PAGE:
Health Benefits of Moringa Oleifera (Sonjana) by Shiv Dwivedi SignUp
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Ayurveda Share This Page
Health Benefits of Moringa Oleifera (Sonjana)
by Dr. Shiv Dwivedi Bookmark and Share

Drumstick plant or Moringa oleifera also known as Sahjan in Hindi is a very common vegetable in India. But most of us are unaware about the amazing health benefits of this plant. It is known all over the world for its nutritious leafy-greens, flower buds, and mineral-rich green fruit pods.

Nutritional Facts

– Moringa greens (leaves) are an excellent source of protein. 100 g of fresh raw leaves contain 9.8 g of protein.

– Fresh pods and seeds are rich in oleic acid and vitamin C.

– It is and one of the richest source of vitamin A.

– The greens as well as pods also contain good amounts of many vital B-complex vitamins such as folates, vitamin B6 (pyridoxine), thiamine (vitamin B-1), riboflavin, pantothenic acid, and niacin.

– The greens (leaves) are one of the finest sources of minerals like calcium, iron, copper, manganese, zinc, selenium, and magnesium.

Health Benefits

Here are some of the surprising health benefits of this plant:

1. Regulates Blood Sugar Levels

Drumstick contains 18 amino acids which helps in treating many diseases. One important use is its anti-diabetic property. The methanol extract of leaves of Moringa oleifera was evaluated for its anti- diabetic efficacy. Use it in your regular vegetable soups to gain its benefits.

2. Relieves Joint Pains

Charaka has also mentioned it as a plant source for oil. Due to its medicinal benefits and analgesic effects, Moringa is the primary ingredient in many ayurvedic oils.

3. Boosts Memory And Concentration

The presence of glutamic acid in drumsticks helps to prevent ammonia intoxication. It is also an active neurotransmitter substance which in turns helps your memory and learning capabilities. Add drumstick to your dals so that the necessary nutrients flow into the dal while boiling.

4. Improves Fertility

Moringa can also prove beneficial in improving fertility. Recent research suggests that regular use of moringa is known to boost the sperm count and improve the quality of sperm in males. It also acts as a neurotransmitter and is involved in hormone production. Use moringa leaves in your mint or coriander chutney and add some garlic for the flavor.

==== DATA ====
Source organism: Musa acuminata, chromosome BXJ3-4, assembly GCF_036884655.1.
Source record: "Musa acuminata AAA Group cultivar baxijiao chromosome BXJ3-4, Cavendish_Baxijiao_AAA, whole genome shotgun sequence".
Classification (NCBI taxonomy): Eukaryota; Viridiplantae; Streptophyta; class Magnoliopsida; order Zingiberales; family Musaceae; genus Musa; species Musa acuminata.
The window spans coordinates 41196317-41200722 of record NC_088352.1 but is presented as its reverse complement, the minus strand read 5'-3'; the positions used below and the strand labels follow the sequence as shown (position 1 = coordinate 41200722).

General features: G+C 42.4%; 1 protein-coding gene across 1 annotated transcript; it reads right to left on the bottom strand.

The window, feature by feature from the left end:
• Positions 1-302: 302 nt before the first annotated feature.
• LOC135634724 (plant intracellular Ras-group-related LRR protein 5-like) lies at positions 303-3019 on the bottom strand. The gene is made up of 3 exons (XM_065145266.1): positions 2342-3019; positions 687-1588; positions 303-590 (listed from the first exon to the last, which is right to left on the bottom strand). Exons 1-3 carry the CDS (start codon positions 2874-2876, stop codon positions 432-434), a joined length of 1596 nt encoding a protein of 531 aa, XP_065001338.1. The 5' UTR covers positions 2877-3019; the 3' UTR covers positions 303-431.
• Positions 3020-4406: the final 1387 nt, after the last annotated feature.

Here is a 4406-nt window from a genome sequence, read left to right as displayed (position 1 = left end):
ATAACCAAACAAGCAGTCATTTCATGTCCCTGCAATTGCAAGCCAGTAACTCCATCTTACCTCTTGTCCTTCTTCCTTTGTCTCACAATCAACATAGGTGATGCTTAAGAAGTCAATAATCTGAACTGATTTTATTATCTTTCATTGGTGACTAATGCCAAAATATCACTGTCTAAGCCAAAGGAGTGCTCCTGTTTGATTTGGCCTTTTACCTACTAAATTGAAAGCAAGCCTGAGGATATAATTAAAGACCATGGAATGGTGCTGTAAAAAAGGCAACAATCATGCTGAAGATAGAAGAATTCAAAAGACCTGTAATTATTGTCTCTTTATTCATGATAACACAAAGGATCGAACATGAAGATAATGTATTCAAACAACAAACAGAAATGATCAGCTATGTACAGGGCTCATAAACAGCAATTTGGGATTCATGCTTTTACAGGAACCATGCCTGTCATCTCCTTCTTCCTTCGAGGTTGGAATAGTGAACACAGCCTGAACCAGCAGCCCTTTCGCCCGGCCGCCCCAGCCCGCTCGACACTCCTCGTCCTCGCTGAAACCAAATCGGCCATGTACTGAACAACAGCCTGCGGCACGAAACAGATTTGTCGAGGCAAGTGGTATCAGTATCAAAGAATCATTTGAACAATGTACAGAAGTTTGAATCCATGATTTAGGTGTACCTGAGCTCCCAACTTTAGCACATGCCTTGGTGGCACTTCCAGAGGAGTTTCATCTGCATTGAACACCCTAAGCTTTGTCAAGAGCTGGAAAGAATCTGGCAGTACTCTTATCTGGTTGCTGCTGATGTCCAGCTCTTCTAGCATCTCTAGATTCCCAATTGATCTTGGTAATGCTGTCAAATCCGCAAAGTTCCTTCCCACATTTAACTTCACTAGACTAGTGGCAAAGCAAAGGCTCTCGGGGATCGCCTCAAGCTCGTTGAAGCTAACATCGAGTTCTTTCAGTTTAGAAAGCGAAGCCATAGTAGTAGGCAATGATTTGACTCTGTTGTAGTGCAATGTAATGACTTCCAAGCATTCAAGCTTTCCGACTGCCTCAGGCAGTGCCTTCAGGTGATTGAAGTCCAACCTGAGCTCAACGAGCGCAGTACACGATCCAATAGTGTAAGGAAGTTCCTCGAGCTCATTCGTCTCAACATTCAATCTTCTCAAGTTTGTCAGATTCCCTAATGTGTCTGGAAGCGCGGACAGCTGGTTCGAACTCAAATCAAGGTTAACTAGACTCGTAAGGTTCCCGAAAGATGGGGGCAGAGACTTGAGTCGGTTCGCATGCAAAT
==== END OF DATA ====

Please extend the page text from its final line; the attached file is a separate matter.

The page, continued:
5. Helps Clear Acne

Moringa is known for its purifying properties. The moringa leaf extract and oil can treat severe acne. The oil purifies the skin and helps to rejuvenate it. Moringa can be had with your regular vegetables as a simple gravy dish cooked with mustard sauce.

6. Promotes Tissue Growth

Moringa is beneficial for infants and adults alike. It contains Histidine which is used to form histamine a neurological compound released during allergic responses. It is used for growth and for the repair of tissue.

7. Kills Intestinal Worms

The flowers of moringa help to get rid of any worms that may be present in the intestine. You can make delicious pakoras with the drumstick flowers and enjoy with any sauce of your choice.

8. Aids In Healthy Pregnancy

The drumsticks are packed with proteins, vitamins, minerals, anti- oxidants and all these nutrients that are vial for the growing baby.

In Sanskrit, this plant is known as Shobhanjana which means a very auspicious tree. So, go ahead and add this vegetable in your dietary regimen and reap the countless health benefits that it has to offer.

Following parts of moringa are useful:

– Immature seed pods, called "drumsticks"

– Leaves

– Mature seeds

– Oil pressed from seeds

– Flowers

– Root

– The leaves are the most nutritious part of the plant, being a significant source of vitamins B, vitamin C, pro-vitamin A as beta-carotene, vitamin K, manganese, and protein. When compared with common foods particularly high in certain nutrients per 100 g fresh weight, cooked moringa leaves are considerable sources of these same nutrients. Some of the calcium in moringa leaves is bound as crystals of calcium oxalate. Oxalate levels may vary from 430 mg/100g to 1050 mg/100g, compared to the oxalate in spinach (average 750 mg/100g). The leaves are cooked and used in ways similar to spinach, and are commonly dried and crushed into a powder for soups and sauces.
 

Images (c) istock.com

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29-Jan-2022
More by :  Dr. Shiv Dwivedi
 
Top | Ayurveda
 
Views: 516      Comments: 0




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